MDOT is working with auto manufacturers and suppliers in Michigan to help determine what changes must be made to make the transition to driverless cars, Mueller said. They have to look at costs and how updates will impact their funding as well as their current operations center, and what changes can be made now versus sometime in the future.
“It could be a totally different outlook when we have full autonomy in say 20 years,” Mueller said. “There are a lot of unknowns between standards and vehicle manufacturers. Our forward vision is continually fluid.”
Autonomous vehicles need more information than human drivers, including how wide the road is, exactly where the stop line is at an intersection and the exact location of infrastructure pieces on the side of the road, said Walter Sullivan, head of Elektrobit (EB) Innovation Lab, which develops embedded software for the automotive industry. Precise positioning is key for this to work; you must be able to accurately calculate the vehicle’s position on the road. That’s why Sullivan says providing higher definition mapping is so vital.
“One of the things we think about for improved mapping information is with the sensors in the vehicle, radars, lidars and cameras, we can use those pieces to improve our understanding of the vehicle,” Sullivan said. “We use multiple sensors on the vehicle to understand where in the world the vehicle is at a very precise level. For an autonomous car we need to know within centimeters.”
Getting the level of detail required for precision mapping can be difficult, Sullivan said, and the amount of space needed to store the data grows by orders of magnitude. The cars will collect new data as they drive, and then push that data up to the cloud. The information will be used to regularly improve existing maps, and those updated maps will then be sent back to the cars. That’s an infrastructure that will take time to build out, and it will take time to generate the mapping data.
While many people are excited about driverless cars and the possibilities they bring, not everyone is enthusiastic about the idea. Public opinion will either accelerate or slow down the transition, said David Coher, planning commissioner in Pasadena, Calif., while regulations could also slow down the process. Not only will it take a while to implement new laws and policies that move the country toward driverless cars, but current regulations also may cause a hold up.
The physical infrastructure is a public asset, minus a few toll roads, Coher said, and these roads have very set standards. The width of the lines and signs are regimented; he even experienced problems when neighbors wanted to add speed bumps to a street that, according to state regulations, can’t have them.
“When you have regulations that are so precise as to what can and cannot occur on a block the city owns, but the city can’t choose how to use, it makes it very difficult to make these changes,” Coher said. “You have to go through the political process, which is designed to slow things down. So what I anticipate is more of the technological work arounds, which are going to be easier to develop than to work through the political process. I suspect it’s going to be more about coming up with technological solutions to the lines in the street as they are. There is demand for the product and if you need to overcome that to get to market it’s going to be easier to invest in R&D than to take the time with the lobbying required to make the changes.”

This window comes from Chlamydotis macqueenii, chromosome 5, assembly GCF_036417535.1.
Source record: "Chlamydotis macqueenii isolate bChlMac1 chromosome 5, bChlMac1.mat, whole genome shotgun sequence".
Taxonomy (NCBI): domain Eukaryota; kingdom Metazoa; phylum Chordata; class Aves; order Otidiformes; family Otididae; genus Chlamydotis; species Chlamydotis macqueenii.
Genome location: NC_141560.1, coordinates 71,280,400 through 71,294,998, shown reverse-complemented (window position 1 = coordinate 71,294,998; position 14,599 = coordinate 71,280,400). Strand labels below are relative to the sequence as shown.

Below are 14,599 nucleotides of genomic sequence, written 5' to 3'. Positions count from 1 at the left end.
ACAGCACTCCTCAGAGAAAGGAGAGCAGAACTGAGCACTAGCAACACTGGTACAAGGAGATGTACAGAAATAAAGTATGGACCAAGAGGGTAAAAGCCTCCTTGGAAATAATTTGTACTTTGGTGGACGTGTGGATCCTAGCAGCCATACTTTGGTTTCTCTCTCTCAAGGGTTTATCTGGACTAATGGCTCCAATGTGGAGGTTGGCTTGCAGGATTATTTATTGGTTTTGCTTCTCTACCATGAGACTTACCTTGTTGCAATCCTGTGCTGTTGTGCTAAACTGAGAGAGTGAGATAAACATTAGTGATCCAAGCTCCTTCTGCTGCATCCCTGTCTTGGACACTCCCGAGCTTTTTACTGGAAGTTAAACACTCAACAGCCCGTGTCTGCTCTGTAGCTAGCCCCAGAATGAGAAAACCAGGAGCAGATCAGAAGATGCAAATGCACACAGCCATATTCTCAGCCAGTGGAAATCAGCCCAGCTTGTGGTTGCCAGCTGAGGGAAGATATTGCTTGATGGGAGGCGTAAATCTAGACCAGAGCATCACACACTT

Not only that, as technologies develop, some communities might opt not to use them, maybe because of cost or simply because they don’t want driverless cars on their streets. So while some cities will make the changes, others won’t.
“If it becomes contentious, making infrastructure changes will be difficult,” Coher said. “If things go relatively smoothly infrastructure change will come quickly thereafter. Everybody will want to be part of that. Everybody will want to be an innovator and onboard. Then it will just be a funding challenge.”
The technology continues to evolve, and while it’s something car manufacturers and software developers aren’t used to, they’re going to have to come together to share information to make this a reality, Mueller said. In the driverless world, GM cars will have to talk to Ford, Chrysler and Nissan cars. Interoperability is crucial, and while companies are starting to talk and share ideas, there’s still much more that could be done.
“I hope we get to a point where it’s standardized and we have a set of messages,” Muharemovic said. “For example, construction zones, traffic lights, traffic signs all talking to us based on what’s happening on the road. But for this to happen, we have to get together and agree on some of the challenges and safety concerns of the infrastructure today.”
Everyone has a different timeline for when fully autonomous cars will become a common sight on our roadways. Coher said he sees some cities ready to adopt them in the next 5 to 10 years. It will be several decades before we see any dramatic infrastructure changes, and he expects we’ll continue to recognize the roadways as they are today for at least the next 20 years.
No matter how long it takes, there are many manufacturers, academics and government leaders focused on making driverless cars a reality, and implementing the infrastructure changes that will get us there. The benefits driverless cars offer are many, from reduced traffic accidents to greater fuel efficiency and more mobility for the elderly and handicapped.
“What I do see in the future of autonomous vehicles is a very bright light for humanity because these cars will perform much safer, much more efficiently and at a much lower cost,” Scharer said. “There are nearly 40,000 driving fatalities in the U.S. every year. If we could cut that number in half or by three quarters, which I know we can, we are saving millions of people over a life time.”